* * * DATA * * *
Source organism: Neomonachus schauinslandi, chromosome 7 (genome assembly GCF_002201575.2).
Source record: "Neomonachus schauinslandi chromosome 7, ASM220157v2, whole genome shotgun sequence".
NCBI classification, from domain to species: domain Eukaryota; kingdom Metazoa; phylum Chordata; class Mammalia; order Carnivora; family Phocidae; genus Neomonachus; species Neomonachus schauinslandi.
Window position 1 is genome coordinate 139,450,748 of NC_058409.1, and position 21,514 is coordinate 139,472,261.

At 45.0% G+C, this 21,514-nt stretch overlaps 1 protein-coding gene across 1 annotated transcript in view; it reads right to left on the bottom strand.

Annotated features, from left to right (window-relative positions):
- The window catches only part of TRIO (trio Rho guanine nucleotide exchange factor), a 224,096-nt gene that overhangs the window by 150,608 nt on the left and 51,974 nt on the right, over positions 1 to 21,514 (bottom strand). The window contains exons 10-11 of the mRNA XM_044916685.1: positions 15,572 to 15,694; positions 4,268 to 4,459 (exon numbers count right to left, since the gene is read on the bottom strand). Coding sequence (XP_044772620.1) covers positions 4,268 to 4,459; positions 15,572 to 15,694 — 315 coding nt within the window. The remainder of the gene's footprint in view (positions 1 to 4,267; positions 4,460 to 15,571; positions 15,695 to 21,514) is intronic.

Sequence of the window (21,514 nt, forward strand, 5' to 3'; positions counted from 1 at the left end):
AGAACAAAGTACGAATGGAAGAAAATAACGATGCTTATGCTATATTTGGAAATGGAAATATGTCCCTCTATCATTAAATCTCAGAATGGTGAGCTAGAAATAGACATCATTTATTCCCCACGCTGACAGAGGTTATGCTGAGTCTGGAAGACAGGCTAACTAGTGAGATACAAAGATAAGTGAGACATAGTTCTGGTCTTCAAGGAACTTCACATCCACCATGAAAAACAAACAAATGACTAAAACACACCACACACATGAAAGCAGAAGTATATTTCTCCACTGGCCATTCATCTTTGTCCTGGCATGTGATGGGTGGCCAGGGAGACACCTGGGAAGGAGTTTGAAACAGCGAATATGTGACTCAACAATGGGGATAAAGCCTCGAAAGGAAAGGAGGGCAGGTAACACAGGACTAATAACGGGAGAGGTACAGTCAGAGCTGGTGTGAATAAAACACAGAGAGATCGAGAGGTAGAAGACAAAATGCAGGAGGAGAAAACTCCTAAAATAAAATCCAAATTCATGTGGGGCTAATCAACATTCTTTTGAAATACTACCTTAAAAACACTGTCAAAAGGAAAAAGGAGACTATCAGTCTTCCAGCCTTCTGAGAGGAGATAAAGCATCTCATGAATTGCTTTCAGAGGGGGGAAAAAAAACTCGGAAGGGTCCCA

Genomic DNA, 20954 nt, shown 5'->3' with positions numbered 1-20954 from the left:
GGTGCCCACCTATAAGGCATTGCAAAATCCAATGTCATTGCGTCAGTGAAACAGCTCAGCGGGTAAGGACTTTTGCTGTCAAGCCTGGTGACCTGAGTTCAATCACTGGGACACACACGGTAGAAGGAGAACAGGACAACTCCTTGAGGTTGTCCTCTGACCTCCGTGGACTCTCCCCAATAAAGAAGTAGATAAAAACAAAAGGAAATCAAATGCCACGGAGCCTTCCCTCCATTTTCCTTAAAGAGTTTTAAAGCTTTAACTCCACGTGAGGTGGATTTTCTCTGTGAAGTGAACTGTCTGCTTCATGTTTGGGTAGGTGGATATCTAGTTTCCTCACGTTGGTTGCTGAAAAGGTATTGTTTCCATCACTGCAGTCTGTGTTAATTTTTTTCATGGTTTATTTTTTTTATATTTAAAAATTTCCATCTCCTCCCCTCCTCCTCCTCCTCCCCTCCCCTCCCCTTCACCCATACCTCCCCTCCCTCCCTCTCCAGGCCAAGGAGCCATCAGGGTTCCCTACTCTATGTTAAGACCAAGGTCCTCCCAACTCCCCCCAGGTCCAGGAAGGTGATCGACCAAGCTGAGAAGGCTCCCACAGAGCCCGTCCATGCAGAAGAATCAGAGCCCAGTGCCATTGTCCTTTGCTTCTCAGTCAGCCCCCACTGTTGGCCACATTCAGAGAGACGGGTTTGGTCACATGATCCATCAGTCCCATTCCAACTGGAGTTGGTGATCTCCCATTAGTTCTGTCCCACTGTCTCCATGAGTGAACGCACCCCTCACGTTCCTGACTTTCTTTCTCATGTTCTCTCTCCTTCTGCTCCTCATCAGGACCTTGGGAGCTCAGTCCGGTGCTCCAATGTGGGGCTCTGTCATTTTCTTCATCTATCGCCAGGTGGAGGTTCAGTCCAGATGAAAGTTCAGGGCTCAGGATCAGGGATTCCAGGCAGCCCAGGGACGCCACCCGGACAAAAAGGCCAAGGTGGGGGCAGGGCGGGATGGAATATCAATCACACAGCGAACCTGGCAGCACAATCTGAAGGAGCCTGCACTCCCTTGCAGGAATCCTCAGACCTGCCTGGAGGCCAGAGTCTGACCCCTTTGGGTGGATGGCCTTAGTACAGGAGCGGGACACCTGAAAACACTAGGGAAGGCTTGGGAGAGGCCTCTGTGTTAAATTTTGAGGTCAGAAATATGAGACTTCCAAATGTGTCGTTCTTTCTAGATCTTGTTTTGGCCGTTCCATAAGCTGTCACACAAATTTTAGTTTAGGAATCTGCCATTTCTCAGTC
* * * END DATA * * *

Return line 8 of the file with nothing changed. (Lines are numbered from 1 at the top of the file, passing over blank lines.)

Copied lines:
Sequence of the window (21,514 nt, forward strand, 5' to 3'; positions counted from 1 at the left end):